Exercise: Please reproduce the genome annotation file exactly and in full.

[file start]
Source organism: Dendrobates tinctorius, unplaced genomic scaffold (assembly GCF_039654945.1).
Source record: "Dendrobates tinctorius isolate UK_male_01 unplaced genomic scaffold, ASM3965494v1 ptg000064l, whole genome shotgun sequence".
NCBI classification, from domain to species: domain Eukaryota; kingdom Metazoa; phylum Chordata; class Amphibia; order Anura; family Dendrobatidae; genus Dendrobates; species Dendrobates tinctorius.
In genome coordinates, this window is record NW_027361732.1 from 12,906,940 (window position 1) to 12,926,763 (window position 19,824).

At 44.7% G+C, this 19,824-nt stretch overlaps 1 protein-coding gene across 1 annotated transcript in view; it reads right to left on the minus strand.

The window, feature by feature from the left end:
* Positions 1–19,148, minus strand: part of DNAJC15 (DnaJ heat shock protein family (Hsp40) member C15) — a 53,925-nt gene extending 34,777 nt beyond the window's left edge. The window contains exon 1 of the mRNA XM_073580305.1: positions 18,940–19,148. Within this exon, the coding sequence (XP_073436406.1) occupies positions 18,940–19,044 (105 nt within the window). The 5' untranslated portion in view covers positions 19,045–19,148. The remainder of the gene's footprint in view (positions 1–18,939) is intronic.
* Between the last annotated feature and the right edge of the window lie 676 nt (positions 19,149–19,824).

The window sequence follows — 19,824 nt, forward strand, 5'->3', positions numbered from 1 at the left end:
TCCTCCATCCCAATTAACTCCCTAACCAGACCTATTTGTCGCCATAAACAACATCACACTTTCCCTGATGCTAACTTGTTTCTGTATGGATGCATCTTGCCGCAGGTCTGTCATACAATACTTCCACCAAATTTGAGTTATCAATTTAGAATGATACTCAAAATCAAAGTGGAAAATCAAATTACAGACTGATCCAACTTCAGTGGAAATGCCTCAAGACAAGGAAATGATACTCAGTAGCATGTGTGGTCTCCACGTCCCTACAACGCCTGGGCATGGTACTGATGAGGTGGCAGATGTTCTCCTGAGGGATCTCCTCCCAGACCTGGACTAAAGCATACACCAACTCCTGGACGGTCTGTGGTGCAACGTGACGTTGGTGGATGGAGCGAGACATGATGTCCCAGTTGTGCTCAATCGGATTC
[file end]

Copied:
Source organism: Dendrobates tinctorius, unplaced genomic scaffold (assembly GCF_039654945.1).
Source record: "Dendrobates tinctorius isolate UK_male_01 unplaced genomic scaffold, ASM3965494v1 ptg000064l, whole genome shotgun sequence".
NCBI classification, from domain to species: domain Eukaryota; kingdom Metazoa; phylum Chordata; class Amphibia; order Anura; family Dendrobatidae; genus Dendrobates; species Dendrobates tinctorius.
In genome coordinates, this window is record NW_027361732.1 from 12,906,940 (window position 1) to 12,926,763 (window position 19,824).

At 44.7% G+C, this 19,824-nt stretch overlaps 1 protein-coding gene across 1 annotated transcript in view; it reads right to left on the minus strand.

The window, feature by feature from the left end:
* Positions 1–19,148, minus strand: part of DNAJC15 (DnaJ heat shock protein family (Hsp40) member C15) — a 53,925-nt gene extending 34,777 nt beyond the window's left edge. The window contains exon 1 of the mRNA XM_073580305.1: positions 18,940–19,148. Within this exon, the coding sequence (XP_073436406.1) occupies positions 18,940–19,044 (105 nt within the window). The 5' untranslated portion in view covers positions 19,045–19,148. The remainder of the gene's footprint in view (positions 1–18,939) is intronic.
* Between the last annotated feature and the right edge of the window lie 676 nt (positions 19,149–19,824).

The window sequence follows — 19,824 nt, forward strand, 5'->3', positions numbered from 1 at the left end:
TCCTCCATCCCAATTAACTCCCTAACCAGACCTATTTGTCGCCATAAACAACATCACACTTTCCCTGATGCTAACTTGTTTCTGTATGGATGCATCTTGCCGCAGGTCTGTCATACAATACTTCCACCAAATTTGAGTTATCAATTTAGAATGATACTCAAAATCAAAGTGGAAAATCAAATTACAGACTGATCCAACTTCAGTGGAAATGCCTCAAGACAAGGAAATGATACTCAGTAGCATGTGTGGTCTCCACGTCCCTACAACGCCTGGGCATGGTACTGATGAGGTGGCAGATGTTCTCCTGAGGGATCTCCTCCCAGACCTGGACTAAAGCATACACCAACTCCTGGACGGTCTGTGGTGCAACGTGACGTTGGTGGATGGAGCGAGACATGATGTCCCAGTTGTGCTCAATCGGATTC